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I Have this class want to practice how to write a factory method pattern

and I can change the logPlace by set the app.config,

and I try to improve the performance so I use static List<string>,I want to decrease IO loading

Here is my question

  1. This class can call factory method pattern or not?
  2. Is my code as clear as it could be?
  3. I think the LogBoth class can be much better, but I have no idea how to improve it.
   public enum LogLevel
    {
        Error, Debug, Info, Fatal
    }
    static class Msg
    {
        public static List<string> msgList = new List<string>();
    }
    public class LogHelper
    {
        public static ILog Create()
        {
            string logPlace = System.Web.Configuration.WebConfigurationManager.AppSettings["LogPlace"];
            switch (logPlace)
            {
                case "DB":
                    return new LogDB();
                case "File":
                    return new LogFile();
                case "Both":
                    return new LogBoth();
                default:
                    return new LogFile();
            }
            throw new NullReferenceException();
        }
    }
    public interface ILog
    {
        void WriteLog(string msg);
        void ExecWrite(LogLevel logLevel);
    }
    public class LogDB : ILog
    {
        public LogDB()
        {
            Msg.msgList.Clear();
        }
        public void WriteLog(string msg)
        {
            Msg.msgList.Add(msg);
        }
        public void ExecWrite(LogLevel logLevel)
        {
            throw new NotImplementedException();
        }
    }
    public class LogFile : ILog
    {
       
        private static object _lockObject = new object();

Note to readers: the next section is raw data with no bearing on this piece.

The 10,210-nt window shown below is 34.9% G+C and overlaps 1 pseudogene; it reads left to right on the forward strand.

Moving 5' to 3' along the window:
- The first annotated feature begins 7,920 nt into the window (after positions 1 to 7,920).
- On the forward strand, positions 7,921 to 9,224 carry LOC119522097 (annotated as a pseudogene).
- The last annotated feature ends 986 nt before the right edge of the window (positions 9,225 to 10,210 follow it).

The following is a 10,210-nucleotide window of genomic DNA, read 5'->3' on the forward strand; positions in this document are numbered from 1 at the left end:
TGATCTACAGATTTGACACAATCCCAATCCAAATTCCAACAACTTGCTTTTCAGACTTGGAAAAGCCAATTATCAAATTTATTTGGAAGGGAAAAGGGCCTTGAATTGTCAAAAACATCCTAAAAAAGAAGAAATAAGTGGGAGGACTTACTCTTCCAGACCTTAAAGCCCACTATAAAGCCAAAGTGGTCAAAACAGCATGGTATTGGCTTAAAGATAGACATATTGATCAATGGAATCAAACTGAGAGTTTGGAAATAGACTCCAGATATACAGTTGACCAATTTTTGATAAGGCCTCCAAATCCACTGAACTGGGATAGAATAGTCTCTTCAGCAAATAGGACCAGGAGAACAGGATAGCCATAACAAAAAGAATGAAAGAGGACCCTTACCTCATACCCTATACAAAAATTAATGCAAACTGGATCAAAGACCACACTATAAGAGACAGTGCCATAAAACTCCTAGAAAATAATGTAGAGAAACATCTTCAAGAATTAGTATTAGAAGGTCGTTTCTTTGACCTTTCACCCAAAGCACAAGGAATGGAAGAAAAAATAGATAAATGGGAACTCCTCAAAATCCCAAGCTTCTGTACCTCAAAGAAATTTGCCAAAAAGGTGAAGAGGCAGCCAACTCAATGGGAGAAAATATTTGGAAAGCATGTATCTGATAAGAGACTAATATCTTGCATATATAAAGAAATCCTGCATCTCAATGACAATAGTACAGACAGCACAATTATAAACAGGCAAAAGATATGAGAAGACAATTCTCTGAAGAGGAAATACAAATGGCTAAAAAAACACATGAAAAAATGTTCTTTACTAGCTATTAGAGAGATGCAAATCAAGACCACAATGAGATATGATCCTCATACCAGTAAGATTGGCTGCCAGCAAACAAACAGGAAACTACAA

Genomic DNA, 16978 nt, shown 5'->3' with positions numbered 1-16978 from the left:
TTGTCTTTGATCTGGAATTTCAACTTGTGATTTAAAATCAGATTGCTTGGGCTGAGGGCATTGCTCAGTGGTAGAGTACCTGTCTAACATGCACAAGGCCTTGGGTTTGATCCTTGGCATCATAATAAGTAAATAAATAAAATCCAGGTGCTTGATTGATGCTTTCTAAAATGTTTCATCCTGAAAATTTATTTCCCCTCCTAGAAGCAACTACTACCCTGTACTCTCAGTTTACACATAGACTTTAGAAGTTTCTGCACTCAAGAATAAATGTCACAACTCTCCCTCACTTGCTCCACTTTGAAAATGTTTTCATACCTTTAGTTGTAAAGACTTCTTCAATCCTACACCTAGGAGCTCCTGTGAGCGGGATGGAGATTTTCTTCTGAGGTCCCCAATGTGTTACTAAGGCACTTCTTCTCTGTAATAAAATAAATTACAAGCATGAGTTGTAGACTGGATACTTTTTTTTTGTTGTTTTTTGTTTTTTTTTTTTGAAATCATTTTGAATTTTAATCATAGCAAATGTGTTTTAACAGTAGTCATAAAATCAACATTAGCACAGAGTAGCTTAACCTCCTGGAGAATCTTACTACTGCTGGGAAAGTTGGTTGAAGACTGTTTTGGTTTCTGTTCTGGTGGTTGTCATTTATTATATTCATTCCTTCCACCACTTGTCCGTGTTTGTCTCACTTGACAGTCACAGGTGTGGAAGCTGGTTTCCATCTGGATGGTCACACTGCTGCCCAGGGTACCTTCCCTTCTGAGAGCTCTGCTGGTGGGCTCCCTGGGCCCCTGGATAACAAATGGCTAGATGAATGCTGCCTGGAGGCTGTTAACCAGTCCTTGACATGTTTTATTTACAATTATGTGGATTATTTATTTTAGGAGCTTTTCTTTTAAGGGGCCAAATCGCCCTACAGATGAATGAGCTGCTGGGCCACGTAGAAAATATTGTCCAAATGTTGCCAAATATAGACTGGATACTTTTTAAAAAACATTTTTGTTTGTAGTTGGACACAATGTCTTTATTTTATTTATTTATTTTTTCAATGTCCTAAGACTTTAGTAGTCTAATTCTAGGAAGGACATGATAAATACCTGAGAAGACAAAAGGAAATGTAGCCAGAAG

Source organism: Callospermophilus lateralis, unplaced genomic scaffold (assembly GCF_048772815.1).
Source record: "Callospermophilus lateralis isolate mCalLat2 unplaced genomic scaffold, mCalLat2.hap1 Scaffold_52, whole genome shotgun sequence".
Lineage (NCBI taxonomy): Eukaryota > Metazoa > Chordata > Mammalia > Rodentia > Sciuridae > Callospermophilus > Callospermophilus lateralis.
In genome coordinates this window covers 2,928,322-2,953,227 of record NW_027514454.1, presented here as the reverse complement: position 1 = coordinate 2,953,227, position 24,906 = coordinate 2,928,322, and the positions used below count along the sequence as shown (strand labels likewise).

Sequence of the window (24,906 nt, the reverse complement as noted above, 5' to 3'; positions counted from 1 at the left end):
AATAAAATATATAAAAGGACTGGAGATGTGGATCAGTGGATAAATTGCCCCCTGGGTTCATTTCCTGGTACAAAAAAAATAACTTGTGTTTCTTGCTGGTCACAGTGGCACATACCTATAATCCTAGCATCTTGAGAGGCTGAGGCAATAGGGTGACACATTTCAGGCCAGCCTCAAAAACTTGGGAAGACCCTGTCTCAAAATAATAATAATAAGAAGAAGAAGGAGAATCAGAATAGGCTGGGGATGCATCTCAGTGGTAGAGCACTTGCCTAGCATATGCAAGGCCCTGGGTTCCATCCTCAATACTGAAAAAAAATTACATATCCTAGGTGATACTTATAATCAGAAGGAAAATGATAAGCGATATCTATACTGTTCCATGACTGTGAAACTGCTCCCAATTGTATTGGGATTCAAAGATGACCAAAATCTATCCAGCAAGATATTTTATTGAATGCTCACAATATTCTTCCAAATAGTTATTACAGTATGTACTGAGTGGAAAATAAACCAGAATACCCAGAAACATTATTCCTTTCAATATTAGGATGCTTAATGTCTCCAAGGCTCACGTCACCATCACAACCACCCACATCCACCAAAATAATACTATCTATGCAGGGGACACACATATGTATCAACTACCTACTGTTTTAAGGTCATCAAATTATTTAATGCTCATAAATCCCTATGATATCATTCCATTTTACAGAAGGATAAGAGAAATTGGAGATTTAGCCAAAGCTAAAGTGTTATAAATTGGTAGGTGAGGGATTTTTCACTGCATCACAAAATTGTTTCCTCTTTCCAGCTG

public LogFile()
        {
            Msg.msgList.Clear();
        }

        public void WriteLog(string msg)
        {
            Msg.msgList.Add(msg);
        }
        public void ExecWrite(LogLevel logLevel)
        {
            try
            {
                Policy.Handle<Exception>().Retry(1).Execute(()=>WriteToFile(logLevel));
            }
            catch (Exception ex)
            {
                LogDB logDB = new LogDB();
                logDB.ExecWrite(logLevel);
            }
        }

        private void WriteToFile(LogLevel logLevel)
        {
            lock (_lockObject)
            {
               
                using (FileStream fs = new FileStream(Path.Combine(path, fileName), FileMode.Append, FileAccess.Write, FileShare.ReadWrite))
                {
                    using (StreamWriter sw = new StreamWriter(fs))
                    {
                        foreach (string msg in Msg.msgList)
                        {
                            sw.WriteLine(string.Format("{0} [{1}] {2}", DateTime.UtcNow.AddHours(08).ToString("yyyy/MM/dd HH:mm:ss"), logLevel, msg));
                        }
                    }
                }
            }
        }

    }
    public class LogBoth : ILog
    {
        public LogBoth()
        {
            Msg.msgList.Clear();
        }
        public void ExecWrite(LogLevel logLevel)
        {
            LogDB logDB = new LogDB();
            LogFile logFile = new LogFile();

            logDB.ExecWrite(logLevel);
            logFile.ExecWrite(logLevel);
        }

        public void WriteLog(string msg)
        {
            Msg.msgList.Add(msg);
        }
    }
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Here are my observations:

LogLevel

  • LogLevel: Usually the industry calls this Severity Levels. I would suggest to try to follow these and do not re-invent the wheel.
    In some cases it might worth to differentiate these two concepts:
    • Log Severity: The seriousness / weight / riskiness of a given event.
    • Log Level: Usually there is a particular order between the levels. The logger should log everything which is at a given level or above
      • For example: if you have this ordering: Debug > Information > Warning and you set the level to Information then Debug logs will be omitted from persistence.

Msg